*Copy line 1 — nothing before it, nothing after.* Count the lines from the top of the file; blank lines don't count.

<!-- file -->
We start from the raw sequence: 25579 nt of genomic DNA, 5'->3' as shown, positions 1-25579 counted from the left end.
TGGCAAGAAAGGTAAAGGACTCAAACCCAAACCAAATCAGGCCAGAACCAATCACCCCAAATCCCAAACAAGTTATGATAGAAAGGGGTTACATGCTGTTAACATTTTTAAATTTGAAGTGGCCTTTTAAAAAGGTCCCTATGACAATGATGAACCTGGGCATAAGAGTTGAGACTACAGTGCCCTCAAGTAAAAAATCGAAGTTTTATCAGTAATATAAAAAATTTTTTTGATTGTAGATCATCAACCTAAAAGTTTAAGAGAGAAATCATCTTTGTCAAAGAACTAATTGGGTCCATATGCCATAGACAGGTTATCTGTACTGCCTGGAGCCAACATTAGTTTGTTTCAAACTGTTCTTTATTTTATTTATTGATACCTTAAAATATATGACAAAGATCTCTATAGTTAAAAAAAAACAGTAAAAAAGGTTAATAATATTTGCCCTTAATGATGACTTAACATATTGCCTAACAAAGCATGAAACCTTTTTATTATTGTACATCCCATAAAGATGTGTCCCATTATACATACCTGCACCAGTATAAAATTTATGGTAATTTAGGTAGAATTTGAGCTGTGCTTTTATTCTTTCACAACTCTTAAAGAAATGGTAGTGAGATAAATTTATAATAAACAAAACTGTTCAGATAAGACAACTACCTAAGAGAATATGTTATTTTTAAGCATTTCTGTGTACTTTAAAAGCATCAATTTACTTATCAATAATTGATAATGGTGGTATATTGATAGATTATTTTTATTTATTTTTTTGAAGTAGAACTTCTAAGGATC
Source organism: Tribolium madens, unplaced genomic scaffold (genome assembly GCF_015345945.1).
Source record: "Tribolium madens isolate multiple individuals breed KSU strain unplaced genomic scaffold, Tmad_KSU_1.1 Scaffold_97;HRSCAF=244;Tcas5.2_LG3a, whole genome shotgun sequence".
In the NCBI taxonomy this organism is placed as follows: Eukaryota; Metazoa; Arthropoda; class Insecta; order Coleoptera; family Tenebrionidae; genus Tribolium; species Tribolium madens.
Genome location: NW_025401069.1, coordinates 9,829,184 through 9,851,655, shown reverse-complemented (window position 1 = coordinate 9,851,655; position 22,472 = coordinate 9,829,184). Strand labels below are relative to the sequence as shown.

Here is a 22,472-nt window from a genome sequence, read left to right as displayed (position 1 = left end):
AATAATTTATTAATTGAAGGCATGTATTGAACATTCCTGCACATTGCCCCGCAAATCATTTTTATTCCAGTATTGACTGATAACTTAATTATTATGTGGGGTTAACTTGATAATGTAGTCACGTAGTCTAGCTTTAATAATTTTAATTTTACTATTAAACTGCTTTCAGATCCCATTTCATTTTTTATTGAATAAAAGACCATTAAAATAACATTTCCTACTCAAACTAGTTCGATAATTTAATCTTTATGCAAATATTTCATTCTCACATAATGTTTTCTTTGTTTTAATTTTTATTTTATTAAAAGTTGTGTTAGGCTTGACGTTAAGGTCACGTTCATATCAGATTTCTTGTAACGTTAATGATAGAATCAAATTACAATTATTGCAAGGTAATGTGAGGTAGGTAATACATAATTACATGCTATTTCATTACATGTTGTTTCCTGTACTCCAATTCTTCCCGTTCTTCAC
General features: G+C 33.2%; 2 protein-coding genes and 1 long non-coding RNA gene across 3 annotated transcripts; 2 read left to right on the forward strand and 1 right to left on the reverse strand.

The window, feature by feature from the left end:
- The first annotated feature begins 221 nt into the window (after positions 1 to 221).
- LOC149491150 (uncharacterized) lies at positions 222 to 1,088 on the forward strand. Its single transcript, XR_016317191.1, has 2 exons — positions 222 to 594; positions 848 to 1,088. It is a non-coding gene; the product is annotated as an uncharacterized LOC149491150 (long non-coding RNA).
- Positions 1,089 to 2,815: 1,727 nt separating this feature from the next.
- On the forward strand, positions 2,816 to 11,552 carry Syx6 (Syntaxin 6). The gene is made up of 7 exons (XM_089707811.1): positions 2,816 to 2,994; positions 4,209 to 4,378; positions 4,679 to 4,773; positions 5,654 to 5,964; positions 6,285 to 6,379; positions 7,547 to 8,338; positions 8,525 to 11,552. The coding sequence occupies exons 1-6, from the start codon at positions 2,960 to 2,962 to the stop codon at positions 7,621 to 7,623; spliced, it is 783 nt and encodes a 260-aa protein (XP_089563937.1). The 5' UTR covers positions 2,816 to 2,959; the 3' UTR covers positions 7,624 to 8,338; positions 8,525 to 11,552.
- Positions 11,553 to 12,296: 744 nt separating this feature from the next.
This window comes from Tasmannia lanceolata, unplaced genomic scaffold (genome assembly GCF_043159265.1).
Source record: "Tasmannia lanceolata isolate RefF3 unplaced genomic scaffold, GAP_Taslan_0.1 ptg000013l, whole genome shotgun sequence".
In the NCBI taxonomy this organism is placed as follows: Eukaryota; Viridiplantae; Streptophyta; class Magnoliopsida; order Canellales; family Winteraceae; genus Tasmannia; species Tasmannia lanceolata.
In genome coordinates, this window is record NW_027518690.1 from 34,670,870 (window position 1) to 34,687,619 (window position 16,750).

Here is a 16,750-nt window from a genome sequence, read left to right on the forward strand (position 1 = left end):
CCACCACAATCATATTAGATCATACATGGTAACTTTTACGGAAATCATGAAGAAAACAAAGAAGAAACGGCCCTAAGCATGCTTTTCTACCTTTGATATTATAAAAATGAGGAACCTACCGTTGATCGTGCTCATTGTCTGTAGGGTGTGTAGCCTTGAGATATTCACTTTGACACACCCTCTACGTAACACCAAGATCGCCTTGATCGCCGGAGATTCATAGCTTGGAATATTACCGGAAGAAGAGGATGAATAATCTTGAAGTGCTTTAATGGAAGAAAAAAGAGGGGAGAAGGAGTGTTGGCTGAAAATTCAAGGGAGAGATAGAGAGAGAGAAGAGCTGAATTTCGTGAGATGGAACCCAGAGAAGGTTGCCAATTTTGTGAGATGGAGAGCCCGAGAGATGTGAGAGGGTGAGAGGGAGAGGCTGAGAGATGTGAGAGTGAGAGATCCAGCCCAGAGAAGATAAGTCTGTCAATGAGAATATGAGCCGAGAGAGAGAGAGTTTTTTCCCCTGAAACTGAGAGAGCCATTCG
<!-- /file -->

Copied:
We start from the raw sequence: 25579 nt of genomic DNA, 5'->3' as shown, positions 1-25579 counted from the left end.